Microsimulation, Crash Prediction, Variable Speed Limits, Ramp Metering
Recent research at UCF into defining surrogate measures for identifying crash prone conditions on freeways has led to the introduction of several statistical models which can flag such conditions with a good degree of accuracy. Outputs from these models have the potential to be used as real-time safety measures on freeways. They may also act as the basis for the evaluation of several intervention strategies that might help in the mitigation of risk of crashes. Ramp Metering and Variable Speed Limits are two approaches which have the potential of becoming effective implementation strategies for improving the safety conditions on congested freeways. This research evaluates both these strategies in different configurations and attempts to quantify their effect on risk of crash on a 9-mile section of Interstate-4 in the Orlando metropolitan region. The section consists of 17 Loop Detector stations, 11 On-ramps and 10 off-ramps. PARAMICS micro-simulation is used as the tool for modeling the freeway section. The simulated network is calibrated and validated for 5 minute average flows and speeds using loop detector data. Feedback Ramp Metering algorithm, ALINEA, is used for controlling access from up to 7 on-ramps. Variable Speed Limits are implemented based on real-time speed conditions prevailing in the whole 9-mile section. Both these strategies are tested separately as well as collectively to determine the individual effects of all the parameters involved. The results have been used to formulate and recommend the best possible strategy for minimizing the risk of crashes on the corridor. The study concluded that Ramp Metering improves the conditions on the freeway in terms of safety by decreasing variance in speeds and decreasing average occupancy. A safety benefit index was developed for quantifying the reduction in crash risk and it indicated that an optimal implementation strategy might produce benefits of up to 55%. The condition on the freeway section improved with increase in the number of metered ramps. It was also observed that shorter signal cycles for metered ramps were more suitable for metering multiple ramps. Ramp Metering at multiple locations also decreased the segment wide travel-times by 5% and was even able to offset the delays incurred by drivers at the metered on-ramps. Variable Speed Limits (VSL) were individually not as effective as ramp metering but when implemented along with ramp metering, they were found to further improve the safety on the freeway section under consideration. By means of a detailed experimental design it was observed that the best strategy for introducing speed limit changes was to raise the speed limits downstream of the location of interest by 5 mph and not affecting the speed limits upstream. A coordinated strategy - involving simultaneous application of VSL and Ramp Metering - provided safety benefits of up to 56 % for the study section according to the safety benefit index. It also improved the average speeds on the network besides decreasing the overall network travel time by as much as 21%.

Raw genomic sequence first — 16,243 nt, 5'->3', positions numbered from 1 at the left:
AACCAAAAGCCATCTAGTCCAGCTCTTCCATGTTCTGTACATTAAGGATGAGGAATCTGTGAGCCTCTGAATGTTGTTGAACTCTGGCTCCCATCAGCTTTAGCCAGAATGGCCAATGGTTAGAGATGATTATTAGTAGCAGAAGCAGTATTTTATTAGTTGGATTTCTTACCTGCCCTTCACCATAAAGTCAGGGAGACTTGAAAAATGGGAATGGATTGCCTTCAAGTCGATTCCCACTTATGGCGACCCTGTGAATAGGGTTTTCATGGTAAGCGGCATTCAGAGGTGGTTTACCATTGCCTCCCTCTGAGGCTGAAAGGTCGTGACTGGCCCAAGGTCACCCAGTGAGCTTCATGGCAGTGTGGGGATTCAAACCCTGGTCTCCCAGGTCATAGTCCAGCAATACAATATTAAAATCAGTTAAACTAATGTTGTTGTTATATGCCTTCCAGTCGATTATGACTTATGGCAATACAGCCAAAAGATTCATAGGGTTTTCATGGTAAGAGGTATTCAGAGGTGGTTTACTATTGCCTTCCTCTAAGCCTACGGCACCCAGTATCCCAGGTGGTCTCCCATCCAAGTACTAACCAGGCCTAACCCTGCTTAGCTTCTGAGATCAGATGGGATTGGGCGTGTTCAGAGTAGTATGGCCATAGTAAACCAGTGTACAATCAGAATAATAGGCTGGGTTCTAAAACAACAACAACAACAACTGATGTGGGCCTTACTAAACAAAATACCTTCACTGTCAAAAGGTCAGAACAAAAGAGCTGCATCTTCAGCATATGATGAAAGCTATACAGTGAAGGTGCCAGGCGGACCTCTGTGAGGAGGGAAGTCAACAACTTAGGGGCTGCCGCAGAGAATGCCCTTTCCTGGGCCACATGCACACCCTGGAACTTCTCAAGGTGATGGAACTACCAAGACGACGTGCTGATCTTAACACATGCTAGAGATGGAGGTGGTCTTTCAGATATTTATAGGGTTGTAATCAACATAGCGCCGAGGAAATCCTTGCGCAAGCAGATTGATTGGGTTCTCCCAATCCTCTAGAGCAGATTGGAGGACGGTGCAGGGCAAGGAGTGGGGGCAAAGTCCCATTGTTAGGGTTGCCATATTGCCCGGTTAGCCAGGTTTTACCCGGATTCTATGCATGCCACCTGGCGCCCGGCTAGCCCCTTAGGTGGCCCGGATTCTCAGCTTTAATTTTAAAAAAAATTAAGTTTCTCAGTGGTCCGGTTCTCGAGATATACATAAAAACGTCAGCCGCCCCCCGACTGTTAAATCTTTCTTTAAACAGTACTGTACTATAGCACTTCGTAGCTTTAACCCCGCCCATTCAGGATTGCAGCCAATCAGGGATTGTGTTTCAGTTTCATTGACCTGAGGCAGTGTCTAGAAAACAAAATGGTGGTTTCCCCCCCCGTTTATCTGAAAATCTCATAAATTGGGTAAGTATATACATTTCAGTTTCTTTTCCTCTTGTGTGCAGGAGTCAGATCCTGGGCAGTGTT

Master of Science (M.S.)
College of Engineering and Computer Science
Civil and Environmental Engineering
Length of Campus-only Access
Masters Thesis (Open Access)
Dhindsa, Albinder, "Evaluating Ramp Metering And Variable Speed Limits To Reduce Crash Potential On Congested Freeways Using Micro-simulation" (2005). Electronic Theses and Dissertations. 546.